Critical review of research, literature review, critical commentary
Place of publication
Gardendale, AL, United States
Society of Geriatric Cardiology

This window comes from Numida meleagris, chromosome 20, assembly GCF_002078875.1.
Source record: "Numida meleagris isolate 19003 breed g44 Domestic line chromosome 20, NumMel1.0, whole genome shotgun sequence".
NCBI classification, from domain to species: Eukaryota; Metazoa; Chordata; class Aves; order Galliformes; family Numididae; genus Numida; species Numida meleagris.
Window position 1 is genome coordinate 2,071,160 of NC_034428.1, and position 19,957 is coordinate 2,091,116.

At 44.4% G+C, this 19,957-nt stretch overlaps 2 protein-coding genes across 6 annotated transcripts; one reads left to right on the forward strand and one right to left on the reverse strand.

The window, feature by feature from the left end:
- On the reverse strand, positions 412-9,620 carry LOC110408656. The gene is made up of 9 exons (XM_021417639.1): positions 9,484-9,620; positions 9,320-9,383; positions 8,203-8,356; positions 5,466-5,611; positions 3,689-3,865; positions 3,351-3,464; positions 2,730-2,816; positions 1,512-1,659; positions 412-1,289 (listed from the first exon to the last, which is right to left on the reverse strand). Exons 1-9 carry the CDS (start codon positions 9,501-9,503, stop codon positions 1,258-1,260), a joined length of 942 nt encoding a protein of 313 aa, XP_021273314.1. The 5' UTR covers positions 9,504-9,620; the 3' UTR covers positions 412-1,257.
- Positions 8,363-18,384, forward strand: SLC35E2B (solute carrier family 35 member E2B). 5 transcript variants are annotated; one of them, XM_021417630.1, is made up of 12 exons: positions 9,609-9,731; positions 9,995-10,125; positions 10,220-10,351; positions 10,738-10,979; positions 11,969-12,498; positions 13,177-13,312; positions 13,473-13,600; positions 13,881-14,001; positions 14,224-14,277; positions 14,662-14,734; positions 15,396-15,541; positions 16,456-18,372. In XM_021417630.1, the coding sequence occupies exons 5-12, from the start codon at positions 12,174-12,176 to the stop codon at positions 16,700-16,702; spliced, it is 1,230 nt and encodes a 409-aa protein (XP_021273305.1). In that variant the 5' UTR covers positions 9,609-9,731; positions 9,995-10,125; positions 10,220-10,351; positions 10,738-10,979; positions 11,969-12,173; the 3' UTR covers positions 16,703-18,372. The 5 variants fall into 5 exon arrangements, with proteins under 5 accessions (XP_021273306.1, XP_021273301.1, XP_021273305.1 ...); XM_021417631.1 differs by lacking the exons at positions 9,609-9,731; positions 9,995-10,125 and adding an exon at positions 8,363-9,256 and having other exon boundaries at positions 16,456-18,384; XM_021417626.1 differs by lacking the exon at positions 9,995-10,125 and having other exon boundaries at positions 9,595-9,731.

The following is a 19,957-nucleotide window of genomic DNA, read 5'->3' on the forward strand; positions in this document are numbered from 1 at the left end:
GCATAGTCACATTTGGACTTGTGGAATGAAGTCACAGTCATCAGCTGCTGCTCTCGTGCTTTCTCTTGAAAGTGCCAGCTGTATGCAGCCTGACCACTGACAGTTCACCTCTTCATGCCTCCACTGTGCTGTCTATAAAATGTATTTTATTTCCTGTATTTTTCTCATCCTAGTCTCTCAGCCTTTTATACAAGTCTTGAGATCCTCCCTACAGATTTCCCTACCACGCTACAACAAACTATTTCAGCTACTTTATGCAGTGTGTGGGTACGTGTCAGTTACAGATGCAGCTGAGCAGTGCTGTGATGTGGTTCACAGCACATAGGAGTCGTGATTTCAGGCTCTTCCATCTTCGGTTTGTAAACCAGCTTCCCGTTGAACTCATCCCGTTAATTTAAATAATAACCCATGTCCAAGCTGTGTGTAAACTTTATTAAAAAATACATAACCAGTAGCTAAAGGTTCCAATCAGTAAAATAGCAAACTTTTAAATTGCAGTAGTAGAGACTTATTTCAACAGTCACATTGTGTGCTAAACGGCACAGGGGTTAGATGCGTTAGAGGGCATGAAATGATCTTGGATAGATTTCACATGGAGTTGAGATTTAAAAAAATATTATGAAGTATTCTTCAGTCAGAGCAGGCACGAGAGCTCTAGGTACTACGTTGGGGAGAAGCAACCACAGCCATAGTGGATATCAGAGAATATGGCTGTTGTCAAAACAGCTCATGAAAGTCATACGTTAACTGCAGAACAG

Numerous epidemiologic and intervention trials, including many studying elderly cohorts, have demonstrated the importance of lipids in primary and secondary preventions of cardiovascular diseases, including coronary heart disease (CHD) and stroke. More recent studies have demonstrated that more intensive statin therapy that reduces low-density lipoprotein cholesterol levels to <70 to 80 mg/dL have resulted in more marked cardiovascular event reduction than less intensive statin treatment. The authors review the efficacy and safety of intensive vs less intensive statin therapy. Specifically, 4 such studies with sufficient data in elderly patients, including 2 trials of patients with stable CHD and 2 with acute coronary syndrome, demonstrating the efficacy and safety of intensive statin therapy with high-dose (80 mg) atorvastatin are reviewed in detail. Although elderly patients may be more susceptible to drug interactions when receiving high doses of statins, the present evidence supports the use of intensive statin therapy in most high-risk elderly patients both with stable CHD and following acute coronary syndrome.